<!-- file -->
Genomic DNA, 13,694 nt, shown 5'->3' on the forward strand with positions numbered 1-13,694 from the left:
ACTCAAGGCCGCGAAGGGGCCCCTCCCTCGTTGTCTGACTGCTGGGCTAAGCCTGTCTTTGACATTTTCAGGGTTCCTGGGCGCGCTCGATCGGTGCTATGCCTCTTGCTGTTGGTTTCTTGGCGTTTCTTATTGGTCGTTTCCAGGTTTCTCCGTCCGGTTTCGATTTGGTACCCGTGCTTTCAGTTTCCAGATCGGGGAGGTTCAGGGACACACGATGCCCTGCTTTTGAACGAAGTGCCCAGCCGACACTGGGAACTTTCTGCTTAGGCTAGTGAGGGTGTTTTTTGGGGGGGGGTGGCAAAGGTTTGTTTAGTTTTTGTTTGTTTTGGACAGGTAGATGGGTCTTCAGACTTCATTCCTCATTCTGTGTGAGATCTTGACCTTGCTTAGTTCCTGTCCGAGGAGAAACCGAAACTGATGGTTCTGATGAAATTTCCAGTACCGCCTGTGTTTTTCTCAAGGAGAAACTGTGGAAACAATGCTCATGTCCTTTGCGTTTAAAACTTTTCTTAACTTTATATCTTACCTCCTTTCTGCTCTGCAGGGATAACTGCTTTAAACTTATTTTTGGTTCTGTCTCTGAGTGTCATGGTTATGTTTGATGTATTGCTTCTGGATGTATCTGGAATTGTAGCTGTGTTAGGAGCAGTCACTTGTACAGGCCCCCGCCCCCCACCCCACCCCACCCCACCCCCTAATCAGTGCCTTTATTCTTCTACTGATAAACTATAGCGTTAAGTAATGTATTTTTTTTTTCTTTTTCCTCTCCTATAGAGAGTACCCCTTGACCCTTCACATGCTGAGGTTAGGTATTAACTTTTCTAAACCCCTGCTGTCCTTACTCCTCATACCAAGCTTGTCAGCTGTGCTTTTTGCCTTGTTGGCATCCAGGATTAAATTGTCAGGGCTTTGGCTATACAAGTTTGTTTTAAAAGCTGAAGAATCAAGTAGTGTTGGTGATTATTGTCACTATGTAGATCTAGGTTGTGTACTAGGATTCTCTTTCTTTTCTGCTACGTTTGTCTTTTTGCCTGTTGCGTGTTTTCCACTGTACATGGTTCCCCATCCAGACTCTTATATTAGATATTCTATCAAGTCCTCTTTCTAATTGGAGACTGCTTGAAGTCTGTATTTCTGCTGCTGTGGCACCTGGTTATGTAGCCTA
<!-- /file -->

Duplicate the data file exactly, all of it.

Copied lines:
Genomic DNA, 13,694 nt, shown 5'->3' on the forward strand with positions numbered 1-13,694 from the left:
ACTCAAGGCCGCGAAGGGGCCCCTCCCTCGTTGTCTGACTGCTGGGCTAAGCCTGTCTTTGACATTTTCAGGGTTCCTGGGCGCGCTCGATCGGTGCTATGCCTCTTGCTGTTGGTTTCTTGGCGTTTCTTATTGGTCGTTTCCAGGTTTCTCCGTCCGGTTTCGATTTGGTACCCGTGCTTTCAGTTTCCAGATCGGGGAGGTTCAGGGACACACGATGCCCTGCTTTTGAACGAAGTGCCCAGCCGACACTGGGAACTTTCTGCTTAGGCTAGTGAGGGTGTTTTTTGGGGGGGGGTGGCAAAGGTTTGTTTAGTTTTTGTTTGTTTTGGACAGGTAGATGGGTCTTCAGACTTCATTCCTCATTCTGTGTGAGATCTTGACCTTGCTTAGTTCCTGTCCGAGGAGAAACCGAAACTGATGGTTCTGATGAAATTTCCAGTACCGCCTGTGTTTTTCTCAAGGAGAAACTGTGGAAACAATGCTCATGTCCTTTGCGTTTAAAACTTTTCTTAACTTTATATCTTACCTCCTTTCTGCTCTGCAGGGATAACTGCTTTAAACTTATTTTTGGTTCTGTCTCTGAGTGTCATGGTTATGTTTGATGTATTGCTTCTGGATGTATCTGGAATTGTAGCTGTGTTAGGAGCAGTCACTTGTACAGGCCCCCGCCCCCCACCCCACCCCACCCCACCCCCTAATCAGTGCCTTTATTCTTCTACTGATAAACTATAGCGTTAAGTAATGTATTTTTTTTTTCTTTTTCCTCTCCTATAGAGAGTACCCCTTGACCCTTCACATGCTGAGGTTAGGTATTAACTTTTCTAAACCCCTGCTGTCCTTACTCCTCATACCAAGCTTGTCAGCTGTGCTTTTTGCCTTGTTGGCATCCAGGATTAAATTGTCAGGGCTTTGGCTATACAAGTTTGTTTTAAAAGCTGAAGAATCAAGTAGTGTTGGTGATTATTGTCACTATGTAGATCTAGGTTGTGTACTAGGATTCTCTTTCTTTTCTGCTACGTTTGTCTTTTTGCCTGTTGCGTGTTTTCCACTGTACATGGTTCCCCATCCAGACTCTTATATTAGATATTCTATCAAGTCCTCTTTCTAATTGGAGACTGCTTGAAGTCTGTATTTCTGCTGCTGTGGCACCTGGTTATGTAGCCTA